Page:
Demna’s done it again. Or has he? The Balenciaga FW20 collection has begun to percolate online, with one item in particular — a football shirt — lending itself to much Twitter outrage. Depending on which way you look at it, it’s either more Gvasalia genius or, well, all a bit off.

As is the Georgian’s wont, the item seemingly riffs off an entirely random original source: Manchester United’s 2002 Nike goalkeeper jersey. As far as the design goes, it's, euphemistically speaking, fairly basic — akin to something you'd pick up on the cheap in a discount sports outlet. The difference lies in its price tag of $780, which begs the question as to who's really laughing? Is it tasteless class appropriation or yet another genius middle finger to the luxury world?

Gvasalia's adapting of working-class references and everyday items to fuck with the rich is nothing new and a practice the designer traces back to French artist Marcel Duchamp. When Balenciaga released its Zen sneaker earlier this year, it felt brilliantly naughty because of the niche factor (turning up to high school in the UK wearing Lonsdale Benn or Slazenger Warrior trainers — the clear reference point — back in the mid-noughties was akin to signing your own death warrant). A football jersey feels more on the nose, having already been wrung through the high fashion wringer by the likes of Off-White™,  Martine Rose, and yes, Balenciaga in the past. But it's the evident kitschiness of Gvasalia's latest creation that sets it apart — it looks pretty awful, and perhaps that's the point.

Football is the domain of ordinary people, and Gvasalia adapting and transmogrifying its uniform to sell to the bourgeoise with more money than sartorial sense could be interpreted as the joke being on them. Ralph Lauren sold the dream of playing polo with high society; Balenciaga sells fake-looking football clobber that you'd find at a car boot sale. As LOVE senior editor and fashion critic Pierre Alexandre M'Pelé noted, "When luxury houses tackle physical recreation, they usually go for the type of activities historically associated with and practiced by the upper class [...] Luxury houses aim to woo a wealthy audience with elevated, showstopping items one could not afford easily. With his football jersey, Gvasalia is deconstructing what luxury means."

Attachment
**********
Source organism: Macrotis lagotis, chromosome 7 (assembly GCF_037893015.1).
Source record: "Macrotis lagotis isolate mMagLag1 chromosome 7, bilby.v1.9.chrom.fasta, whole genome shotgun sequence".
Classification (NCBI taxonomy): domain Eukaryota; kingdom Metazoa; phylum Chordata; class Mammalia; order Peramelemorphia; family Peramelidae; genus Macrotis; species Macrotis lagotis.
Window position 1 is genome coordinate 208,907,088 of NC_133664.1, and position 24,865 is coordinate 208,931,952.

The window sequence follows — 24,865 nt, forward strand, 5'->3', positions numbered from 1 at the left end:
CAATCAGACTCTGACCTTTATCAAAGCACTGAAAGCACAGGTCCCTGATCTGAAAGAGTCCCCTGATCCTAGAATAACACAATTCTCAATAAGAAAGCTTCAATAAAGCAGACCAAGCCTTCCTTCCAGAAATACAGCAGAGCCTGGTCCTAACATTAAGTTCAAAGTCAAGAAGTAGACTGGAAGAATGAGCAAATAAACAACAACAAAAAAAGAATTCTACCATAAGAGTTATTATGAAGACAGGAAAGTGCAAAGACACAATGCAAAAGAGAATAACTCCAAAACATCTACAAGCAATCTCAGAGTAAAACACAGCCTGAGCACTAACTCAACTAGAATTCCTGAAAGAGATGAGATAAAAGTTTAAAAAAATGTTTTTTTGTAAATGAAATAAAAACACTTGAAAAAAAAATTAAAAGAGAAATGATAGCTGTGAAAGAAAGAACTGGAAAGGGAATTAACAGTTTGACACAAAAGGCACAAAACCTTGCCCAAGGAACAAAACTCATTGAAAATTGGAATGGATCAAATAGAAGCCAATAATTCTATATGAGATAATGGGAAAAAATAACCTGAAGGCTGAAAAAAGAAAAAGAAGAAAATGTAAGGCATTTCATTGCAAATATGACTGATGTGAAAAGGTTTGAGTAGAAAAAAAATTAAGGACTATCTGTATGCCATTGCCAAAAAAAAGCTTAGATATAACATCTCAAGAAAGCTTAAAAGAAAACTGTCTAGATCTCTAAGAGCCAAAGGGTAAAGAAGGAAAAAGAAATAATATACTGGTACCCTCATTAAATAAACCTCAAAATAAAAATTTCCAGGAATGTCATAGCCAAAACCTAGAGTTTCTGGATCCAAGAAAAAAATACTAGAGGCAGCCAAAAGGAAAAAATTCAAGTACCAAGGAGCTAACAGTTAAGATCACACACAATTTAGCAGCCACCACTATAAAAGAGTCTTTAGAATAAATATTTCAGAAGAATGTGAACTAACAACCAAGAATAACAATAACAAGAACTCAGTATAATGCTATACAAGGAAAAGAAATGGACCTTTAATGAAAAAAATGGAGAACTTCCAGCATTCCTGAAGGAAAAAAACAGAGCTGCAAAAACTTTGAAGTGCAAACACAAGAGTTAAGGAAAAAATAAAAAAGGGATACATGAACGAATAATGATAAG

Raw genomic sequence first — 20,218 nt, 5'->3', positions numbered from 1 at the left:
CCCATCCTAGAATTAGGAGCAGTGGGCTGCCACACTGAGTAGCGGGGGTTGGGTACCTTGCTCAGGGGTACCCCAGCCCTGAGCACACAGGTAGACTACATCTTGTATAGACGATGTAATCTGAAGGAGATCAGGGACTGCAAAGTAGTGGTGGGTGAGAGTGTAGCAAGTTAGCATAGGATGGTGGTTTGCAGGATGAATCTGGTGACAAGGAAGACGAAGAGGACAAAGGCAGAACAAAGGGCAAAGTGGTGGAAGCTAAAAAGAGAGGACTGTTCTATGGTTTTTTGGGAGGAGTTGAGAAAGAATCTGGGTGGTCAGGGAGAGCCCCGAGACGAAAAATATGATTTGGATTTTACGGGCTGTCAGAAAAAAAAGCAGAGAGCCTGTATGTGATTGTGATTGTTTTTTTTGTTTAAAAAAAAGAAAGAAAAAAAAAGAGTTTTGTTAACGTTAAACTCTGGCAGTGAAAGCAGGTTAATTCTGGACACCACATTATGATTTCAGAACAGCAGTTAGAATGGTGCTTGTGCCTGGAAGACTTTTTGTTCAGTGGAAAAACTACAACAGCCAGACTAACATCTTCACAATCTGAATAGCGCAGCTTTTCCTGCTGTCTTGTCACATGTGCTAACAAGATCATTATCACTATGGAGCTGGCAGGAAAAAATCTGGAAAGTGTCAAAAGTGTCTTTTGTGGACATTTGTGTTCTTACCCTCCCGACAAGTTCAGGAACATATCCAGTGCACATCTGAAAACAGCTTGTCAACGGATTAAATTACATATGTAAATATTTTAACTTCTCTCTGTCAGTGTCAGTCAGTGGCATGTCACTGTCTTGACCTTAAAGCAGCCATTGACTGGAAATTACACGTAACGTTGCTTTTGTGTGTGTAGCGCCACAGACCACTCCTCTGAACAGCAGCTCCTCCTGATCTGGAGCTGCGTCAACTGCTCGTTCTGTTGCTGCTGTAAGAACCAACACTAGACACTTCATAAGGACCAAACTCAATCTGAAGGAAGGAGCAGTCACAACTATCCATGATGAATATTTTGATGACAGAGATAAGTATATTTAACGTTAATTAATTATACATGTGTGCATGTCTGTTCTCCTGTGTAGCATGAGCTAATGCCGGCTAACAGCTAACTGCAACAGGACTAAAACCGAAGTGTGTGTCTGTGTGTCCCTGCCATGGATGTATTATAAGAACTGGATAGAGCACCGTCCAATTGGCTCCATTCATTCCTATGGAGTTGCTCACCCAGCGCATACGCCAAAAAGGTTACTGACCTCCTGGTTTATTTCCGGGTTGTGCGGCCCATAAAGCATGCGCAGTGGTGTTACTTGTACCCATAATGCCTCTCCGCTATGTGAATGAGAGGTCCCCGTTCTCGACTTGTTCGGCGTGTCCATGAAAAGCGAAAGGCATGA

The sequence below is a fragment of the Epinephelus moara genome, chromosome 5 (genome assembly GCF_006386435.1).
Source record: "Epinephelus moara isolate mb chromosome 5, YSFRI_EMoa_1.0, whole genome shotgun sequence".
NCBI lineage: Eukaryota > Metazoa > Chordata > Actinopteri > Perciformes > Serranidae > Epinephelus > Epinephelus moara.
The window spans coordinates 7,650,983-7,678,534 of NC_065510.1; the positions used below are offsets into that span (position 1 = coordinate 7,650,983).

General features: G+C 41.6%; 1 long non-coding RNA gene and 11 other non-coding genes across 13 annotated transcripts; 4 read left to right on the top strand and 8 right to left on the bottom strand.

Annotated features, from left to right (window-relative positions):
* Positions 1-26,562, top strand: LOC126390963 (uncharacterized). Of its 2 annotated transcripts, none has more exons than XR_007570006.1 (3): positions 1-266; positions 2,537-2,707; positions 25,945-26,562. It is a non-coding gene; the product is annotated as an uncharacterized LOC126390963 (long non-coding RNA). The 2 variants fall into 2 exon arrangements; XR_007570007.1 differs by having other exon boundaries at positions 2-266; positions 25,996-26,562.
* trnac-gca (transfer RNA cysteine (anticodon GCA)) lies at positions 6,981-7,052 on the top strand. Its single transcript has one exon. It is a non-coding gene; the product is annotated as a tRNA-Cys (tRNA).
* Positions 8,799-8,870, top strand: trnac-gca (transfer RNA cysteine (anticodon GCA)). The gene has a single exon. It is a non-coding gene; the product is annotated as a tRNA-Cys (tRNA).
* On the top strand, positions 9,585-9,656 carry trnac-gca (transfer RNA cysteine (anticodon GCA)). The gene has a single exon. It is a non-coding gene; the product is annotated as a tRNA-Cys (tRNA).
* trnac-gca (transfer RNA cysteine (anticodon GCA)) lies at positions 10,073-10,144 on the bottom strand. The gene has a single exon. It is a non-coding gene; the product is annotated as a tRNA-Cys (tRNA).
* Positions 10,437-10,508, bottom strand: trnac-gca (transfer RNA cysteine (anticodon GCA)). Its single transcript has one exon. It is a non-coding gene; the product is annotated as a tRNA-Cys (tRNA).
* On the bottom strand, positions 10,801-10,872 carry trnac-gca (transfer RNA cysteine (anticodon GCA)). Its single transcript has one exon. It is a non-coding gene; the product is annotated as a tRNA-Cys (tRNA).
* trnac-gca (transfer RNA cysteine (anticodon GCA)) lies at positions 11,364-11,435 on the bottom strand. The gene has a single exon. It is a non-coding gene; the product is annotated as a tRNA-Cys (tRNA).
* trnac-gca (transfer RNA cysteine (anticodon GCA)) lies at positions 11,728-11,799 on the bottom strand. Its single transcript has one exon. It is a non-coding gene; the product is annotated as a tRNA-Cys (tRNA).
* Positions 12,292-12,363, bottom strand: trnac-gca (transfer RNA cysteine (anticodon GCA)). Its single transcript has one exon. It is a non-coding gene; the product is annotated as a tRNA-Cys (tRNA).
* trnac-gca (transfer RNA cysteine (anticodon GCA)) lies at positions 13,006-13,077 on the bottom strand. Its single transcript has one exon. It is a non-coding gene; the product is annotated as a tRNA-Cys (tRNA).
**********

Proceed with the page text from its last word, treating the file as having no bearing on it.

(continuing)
Of course, that's only one way of looking at it. Others will ascribe to a more straight-forward view that some things — especially a pursuit as sacrosanct as football — should be off-limits and that there's something fairly gross about rich people cosplaying in clothing typically worn by the working class. Given the "streetwear-ification" of football jerseys — not to mention the front and center logo that is pure Instagram catnip — the cynical side of me also bristles at the fact this piece will no doubt fly off the rail. Taking that factor into account, I'm always reminded of a brilliant paragraph that appeared on the Business of Fashion in a 2017 profile of Gvasalia and Vetements' aesthetic:

[Demna Gvasalia's] Vetements isn’t actually a Robin Hood figure, because it doesn’t give to anyone. That would require that it take a stance on things, one way or another, and it refuses to do that. It’s more accurate to say that Vetements flips off the rich and the poor alike. Its costly re-appropriations don’t say anything concrete about the relationship between rich fashionistas and the working class, much less do anything to change it. What they do is simply present an inversion of the usual appearance of that relationship, and profit from the surprise the new appearance elicits — from anyone, poor or rich, who is willing to pay for it. What matters to Vetements, as to the other proponents of the new aesthetic, is the flipping-off itself. On that evaluation, it could be said that the new aesthetic is empty, but briefly enjoyable for its sheer impertinence.

So there you have it, perhaps we shouldn't think too deeply and instead take the jersey for what it is: a frivolous bit of exorbitantly priced fun, dreamed up to fuck with people. Has Demna done it again? The fact we're talking and Balenciaga is back in the headlines would suggest he has. This is his world, and he's having a blast watching us try to untangle it.

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